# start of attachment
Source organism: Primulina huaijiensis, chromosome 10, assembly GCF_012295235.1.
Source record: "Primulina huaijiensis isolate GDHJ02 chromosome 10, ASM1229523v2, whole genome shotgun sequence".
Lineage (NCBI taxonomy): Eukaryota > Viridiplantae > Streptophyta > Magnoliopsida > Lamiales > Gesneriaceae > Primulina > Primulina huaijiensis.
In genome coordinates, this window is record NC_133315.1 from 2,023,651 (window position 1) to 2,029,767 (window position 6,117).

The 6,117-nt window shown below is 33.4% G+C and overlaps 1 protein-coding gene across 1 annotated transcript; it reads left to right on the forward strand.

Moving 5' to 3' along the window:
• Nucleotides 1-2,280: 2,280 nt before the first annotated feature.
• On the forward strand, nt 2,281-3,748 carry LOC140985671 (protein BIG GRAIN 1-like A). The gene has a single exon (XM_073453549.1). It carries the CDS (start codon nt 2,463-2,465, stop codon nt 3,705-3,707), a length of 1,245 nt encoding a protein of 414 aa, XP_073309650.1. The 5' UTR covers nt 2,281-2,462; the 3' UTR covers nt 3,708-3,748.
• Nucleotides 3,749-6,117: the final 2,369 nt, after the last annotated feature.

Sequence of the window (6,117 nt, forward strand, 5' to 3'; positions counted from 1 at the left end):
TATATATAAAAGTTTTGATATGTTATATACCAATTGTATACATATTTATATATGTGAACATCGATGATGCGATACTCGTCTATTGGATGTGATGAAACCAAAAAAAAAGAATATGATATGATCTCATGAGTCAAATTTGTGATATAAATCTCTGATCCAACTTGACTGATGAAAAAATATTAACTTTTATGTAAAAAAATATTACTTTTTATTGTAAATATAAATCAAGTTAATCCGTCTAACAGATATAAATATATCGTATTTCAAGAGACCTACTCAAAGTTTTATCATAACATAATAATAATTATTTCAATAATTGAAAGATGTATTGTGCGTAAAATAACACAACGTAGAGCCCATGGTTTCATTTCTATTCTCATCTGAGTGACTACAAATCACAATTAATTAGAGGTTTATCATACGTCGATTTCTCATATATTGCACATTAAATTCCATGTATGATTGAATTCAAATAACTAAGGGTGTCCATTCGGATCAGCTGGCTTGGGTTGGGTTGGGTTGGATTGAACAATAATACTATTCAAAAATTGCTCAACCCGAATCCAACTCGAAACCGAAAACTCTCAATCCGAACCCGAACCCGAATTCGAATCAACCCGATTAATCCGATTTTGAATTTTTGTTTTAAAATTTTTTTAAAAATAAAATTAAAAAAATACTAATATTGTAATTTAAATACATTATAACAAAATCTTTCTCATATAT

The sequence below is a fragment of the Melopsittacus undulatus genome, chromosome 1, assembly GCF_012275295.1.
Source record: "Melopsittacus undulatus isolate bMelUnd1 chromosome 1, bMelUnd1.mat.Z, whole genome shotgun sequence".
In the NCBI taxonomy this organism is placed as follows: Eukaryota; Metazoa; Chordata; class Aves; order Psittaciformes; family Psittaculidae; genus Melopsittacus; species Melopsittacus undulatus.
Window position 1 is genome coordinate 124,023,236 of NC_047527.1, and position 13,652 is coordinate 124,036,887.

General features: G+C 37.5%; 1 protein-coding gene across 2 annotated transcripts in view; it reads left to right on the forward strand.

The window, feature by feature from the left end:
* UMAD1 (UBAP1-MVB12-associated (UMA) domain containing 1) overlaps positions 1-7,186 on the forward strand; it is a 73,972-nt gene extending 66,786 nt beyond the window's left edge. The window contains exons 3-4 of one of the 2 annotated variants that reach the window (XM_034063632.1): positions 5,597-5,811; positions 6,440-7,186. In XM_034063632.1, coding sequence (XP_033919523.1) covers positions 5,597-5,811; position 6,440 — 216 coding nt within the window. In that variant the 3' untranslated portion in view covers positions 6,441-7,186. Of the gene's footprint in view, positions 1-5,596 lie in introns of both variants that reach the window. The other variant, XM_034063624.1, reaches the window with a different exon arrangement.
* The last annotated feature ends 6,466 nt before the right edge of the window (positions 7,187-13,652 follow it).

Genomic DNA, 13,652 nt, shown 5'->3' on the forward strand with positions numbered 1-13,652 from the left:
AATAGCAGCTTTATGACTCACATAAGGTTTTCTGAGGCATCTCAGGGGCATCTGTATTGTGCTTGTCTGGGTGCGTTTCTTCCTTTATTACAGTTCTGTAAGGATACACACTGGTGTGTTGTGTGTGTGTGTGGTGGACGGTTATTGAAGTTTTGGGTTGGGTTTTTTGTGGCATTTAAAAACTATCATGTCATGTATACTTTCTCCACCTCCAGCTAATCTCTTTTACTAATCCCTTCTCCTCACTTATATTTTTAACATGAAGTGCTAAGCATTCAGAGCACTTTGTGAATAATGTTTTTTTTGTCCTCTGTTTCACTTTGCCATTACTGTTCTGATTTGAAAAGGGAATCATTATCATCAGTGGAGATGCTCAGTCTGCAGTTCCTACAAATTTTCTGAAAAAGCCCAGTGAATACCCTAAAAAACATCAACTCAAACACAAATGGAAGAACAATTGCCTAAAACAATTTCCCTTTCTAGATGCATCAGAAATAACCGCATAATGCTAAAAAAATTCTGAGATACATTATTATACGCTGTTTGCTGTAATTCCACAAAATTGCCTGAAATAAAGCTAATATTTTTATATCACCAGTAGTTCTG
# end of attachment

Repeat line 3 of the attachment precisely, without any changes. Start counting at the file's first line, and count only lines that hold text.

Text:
Lineage (NCBI taxonomy): Eukaryota > Viridiplantae > Streptophyta > Magnoliopsida > Lamiales > Gesneriaceae > Primulina > Primulina huaijiensis.